Hearing Loss and Demographics

Many people assume that hearing loss is something that affects only old people. But hearing loss is no longer exclusive to the elderly. In fact, at least 65% of people with hearing loss are younger than 65 years old. So, why is this?

One reason is that we live in an increasingly noisy society. The millennial generation in particular spend ever-longer hours immersed in noisy technology, personal entertainment devices, and ear-splitting nightclubs and restaurants.

The WHO (World Health Organisation) is even warning of a millennial generation hearing-loss time bomb. One U.S study found that 1 in 5 teenagers aged 12 to 19 had hearing loss—a rate 30% higher than 10 years before.

However, it’s not only the millennial generation who is at risk. Noise in the workplace is affecting increasing numbers of employees and rates of hearing loss in newborn children are a serious concern too. Yes, “aging is the number one cause of hearing loss” in Canada but what is causing the increasing rate of hearing loss among the younger generations?

The most common causes of hearing loss in younger generations include:

  • Entertainment
  • Workplace noise
  • Ear infections
  • Birth defects

Entertainment

Teenagers’ excessive use of personal entertainment devices is a growing area of concern. Research shows that 80% of teens use personal listening devices with as many as 29% using them for 1 to 4 or more hours each day. A study in the American Medical Association Journal reports that nearly 15% of school-aged children suffer from significant hearing loss and that is due in large part to their listening habits.

Permanent hearing loss can occur rapidly at noise levels over 85dB and modern devices are capable of literally ear-splitting volume levels that easily exceed that level. Moreover, with ear buds so close to the delicate inner ear it’s only a matter of time before permanent damage occurs.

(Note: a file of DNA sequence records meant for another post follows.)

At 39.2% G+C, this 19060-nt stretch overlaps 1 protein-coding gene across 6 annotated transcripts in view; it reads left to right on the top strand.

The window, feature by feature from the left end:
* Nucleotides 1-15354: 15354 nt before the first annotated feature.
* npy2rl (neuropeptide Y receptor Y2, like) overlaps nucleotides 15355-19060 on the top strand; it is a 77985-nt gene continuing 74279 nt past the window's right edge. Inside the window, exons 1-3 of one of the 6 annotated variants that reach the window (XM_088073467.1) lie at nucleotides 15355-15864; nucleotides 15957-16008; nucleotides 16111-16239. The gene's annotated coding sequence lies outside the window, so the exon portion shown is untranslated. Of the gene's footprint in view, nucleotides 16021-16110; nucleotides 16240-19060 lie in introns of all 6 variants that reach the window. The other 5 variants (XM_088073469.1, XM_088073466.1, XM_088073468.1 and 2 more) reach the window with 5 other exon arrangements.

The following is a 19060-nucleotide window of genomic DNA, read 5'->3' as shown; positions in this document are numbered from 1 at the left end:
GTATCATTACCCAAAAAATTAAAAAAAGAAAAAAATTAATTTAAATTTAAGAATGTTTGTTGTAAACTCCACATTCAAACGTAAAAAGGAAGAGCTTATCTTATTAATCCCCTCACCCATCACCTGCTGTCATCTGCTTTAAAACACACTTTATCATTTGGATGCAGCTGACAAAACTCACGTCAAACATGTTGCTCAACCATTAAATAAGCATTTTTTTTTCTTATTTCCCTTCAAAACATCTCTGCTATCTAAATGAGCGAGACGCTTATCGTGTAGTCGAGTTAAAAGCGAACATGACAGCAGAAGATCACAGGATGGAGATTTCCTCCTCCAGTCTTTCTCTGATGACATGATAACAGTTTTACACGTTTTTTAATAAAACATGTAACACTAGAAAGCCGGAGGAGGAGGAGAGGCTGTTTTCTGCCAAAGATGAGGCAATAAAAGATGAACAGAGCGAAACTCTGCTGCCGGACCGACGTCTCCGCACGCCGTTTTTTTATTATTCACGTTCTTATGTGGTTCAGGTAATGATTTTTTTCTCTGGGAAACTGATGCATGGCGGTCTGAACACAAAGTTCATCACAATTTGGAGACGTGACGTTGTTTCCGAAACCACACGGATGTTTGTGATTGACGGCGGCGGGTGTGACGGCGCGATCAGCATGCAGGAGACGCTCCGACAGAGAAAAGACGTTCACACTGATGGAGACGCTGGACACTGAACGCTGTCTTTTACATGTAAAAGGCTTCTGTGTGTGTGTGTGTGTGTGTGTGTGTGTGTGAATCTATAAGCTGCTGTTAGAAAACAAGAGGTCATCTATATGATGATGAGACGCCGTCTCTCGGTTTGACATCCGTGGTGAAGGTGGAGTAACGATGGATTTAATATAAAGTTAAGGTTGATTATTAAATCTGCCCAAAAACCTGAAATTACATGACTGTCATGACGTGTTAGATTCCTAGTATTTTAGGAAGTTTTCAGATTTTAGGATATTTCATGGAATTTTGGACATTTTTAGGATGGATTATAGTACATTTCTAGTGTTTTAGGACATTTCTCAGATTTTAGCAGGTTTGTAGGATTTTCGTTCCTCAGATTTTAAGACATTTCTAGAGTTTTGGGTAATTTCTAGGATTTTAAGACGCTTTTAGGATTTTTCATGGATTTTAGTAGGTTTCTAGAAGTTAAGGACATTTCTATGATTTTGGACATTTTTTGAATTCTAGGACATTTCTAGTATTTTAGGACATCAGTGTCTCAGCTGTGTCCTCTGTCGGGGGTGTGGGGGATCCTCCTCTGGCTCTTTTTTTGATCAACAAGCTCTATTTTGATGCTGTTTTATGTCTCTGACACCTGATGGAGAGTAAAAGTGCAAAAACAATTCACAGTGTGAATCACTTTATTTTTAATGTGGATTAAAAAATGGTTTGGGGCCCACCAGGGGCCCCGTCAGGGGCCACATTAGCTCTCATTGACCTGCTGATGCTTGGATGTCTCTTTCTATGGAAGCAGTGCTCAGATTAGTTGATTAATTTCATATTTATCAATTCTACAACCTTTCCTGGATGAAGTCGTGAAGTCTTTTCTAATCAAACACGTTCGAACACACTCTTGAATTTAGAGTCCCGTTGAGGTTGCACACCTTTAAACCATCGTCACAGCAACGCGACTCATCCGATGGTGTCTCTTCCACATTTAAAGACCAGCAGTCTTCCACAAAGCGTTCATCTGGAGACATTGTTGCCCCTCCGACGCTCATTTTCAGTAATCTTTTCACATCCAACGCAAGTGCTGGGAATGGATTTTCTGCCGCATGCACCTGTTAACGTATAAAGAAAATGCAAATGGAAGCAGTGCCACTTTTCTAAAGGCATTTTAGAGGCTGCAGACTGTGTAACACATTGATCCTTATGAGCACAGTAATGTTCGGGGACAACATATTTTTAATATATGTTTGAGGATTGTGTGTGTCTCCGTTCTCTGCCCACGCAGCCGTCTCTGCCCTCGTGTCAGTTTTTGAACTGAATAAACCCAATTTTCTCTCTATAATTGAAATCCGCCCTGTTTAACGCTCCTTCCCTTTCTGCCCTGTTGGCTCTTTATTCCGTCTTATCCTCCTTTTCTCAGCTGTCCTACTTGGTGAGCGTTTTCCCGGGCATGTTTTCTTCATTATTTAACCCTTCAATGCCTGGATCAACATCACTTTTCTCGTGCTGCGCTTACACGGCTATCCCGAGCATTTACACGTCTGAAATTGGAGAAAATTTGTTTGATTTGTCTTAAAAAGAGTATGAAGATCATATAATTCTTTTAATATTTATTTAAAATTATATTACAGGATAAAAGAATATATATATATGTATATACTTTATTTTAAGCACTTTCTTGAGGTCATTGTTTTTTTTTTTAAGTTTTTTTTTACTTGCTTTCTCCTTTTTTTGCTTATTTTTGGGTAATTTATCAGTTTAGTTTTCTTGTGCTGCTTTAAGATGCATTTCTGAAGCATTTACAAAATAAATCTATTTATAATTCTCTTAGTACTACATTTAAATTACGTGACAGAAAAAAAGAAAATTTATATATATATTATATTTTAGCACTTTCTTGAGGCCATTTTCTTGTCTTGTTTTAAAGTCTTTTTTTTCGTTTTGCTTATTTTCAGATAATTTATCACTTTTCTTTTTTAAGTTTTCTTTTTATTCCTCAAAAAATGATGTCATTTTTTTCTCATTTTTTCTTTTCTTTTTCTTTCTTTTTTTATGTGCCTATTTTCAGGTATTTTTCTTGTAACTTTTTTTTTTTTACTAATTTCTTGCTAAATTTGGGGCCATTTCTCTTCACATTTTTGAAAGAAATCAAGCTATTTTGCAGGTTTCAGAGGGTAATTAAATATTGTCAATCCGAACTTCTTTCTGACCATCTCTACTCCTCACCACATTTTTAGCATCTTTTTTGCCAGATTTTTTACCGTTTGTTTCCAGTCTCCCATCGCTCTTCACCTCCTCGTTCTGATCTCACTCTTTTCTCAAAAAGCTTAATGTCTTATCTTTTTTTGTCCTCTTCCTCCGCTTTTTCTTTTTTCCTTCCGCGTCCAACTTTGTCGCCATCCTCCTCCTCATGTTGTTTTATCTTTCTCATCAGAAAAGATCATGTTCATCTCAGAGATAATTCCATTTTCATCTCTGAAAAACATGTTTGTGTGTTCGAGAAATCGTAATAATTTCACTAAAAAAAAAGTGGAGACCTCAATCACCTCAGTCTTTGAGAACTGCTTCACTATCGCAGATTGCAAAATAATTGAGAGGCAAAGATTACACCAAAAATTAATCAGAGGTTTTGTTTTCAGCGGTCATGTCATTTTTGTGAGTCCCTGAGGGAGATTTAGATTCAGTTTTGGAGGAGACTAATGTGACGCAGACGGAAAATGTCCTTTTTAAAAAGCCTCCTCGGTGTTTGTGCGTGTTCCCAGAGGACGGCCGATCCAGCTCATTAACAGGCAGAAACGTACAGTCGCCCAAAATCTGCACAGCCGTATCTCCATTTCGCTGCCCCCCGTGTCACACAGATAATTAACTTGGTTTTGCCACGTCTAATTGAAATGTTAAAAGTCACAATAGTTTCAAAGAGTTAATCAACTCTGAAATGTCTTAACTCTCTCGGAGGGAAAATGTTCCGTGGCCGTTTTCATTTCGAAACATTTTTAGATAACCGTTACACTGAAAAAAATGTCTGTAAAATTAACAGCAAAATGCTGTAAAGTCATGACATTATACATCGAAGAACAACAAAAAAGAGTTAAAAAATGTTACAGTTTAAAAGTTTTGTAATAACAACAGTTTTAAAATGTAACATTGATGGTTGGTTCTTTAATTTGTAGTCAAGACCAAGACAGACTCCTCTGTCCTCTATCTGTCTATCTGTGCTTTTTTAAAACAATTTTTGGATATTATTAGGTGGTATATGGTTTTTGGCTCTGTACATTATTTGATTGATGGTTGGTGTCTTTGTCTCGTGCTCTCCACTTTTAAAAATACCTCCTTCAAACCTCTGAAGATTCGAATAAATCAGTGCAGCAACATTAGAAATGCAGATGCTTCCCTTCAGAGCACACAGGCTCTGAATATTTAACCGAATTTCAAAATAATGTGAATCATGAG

The recent case of a Taiwanese university student who fell asleep listening to music through earbuds highlights the dangers. He woke up completely deaf in one ear. The damage was limited to one ear only because the other earbud had fallen out.

The European Union is the first global region to require personal device volume levels be set at a standard of 85dB with a maximum level of 100dB in an effort to reduce these dangers. Now, the WHO (World Health Organisation) is asking other nations to follow suit.

But you’ve probably also noticed that other forms of entertainment are getting louder too. Nightclubs, bars and even restaurants are constantly turning up the volume levels with some venues reaching 110dB (the level of a chainsaw).

A New York Times investigation recorded a 1/3rd of NY venues promoted highly dangerous volume levels. There is actually evidence that loud music increases the amount and speed at which patrons eat and drink. But most Health authorities, such as the NIOSH, recommend a maximum of 7 minutes unprotected exposure to volume levels over 100dB.

So while the noise might be good for their business it certainly isn’t good for your ears. Clearly, these workplaces are even more dangerous for the staff who must work lengthy shifts with constant exposure to these elevated noise levels.

Workplace noise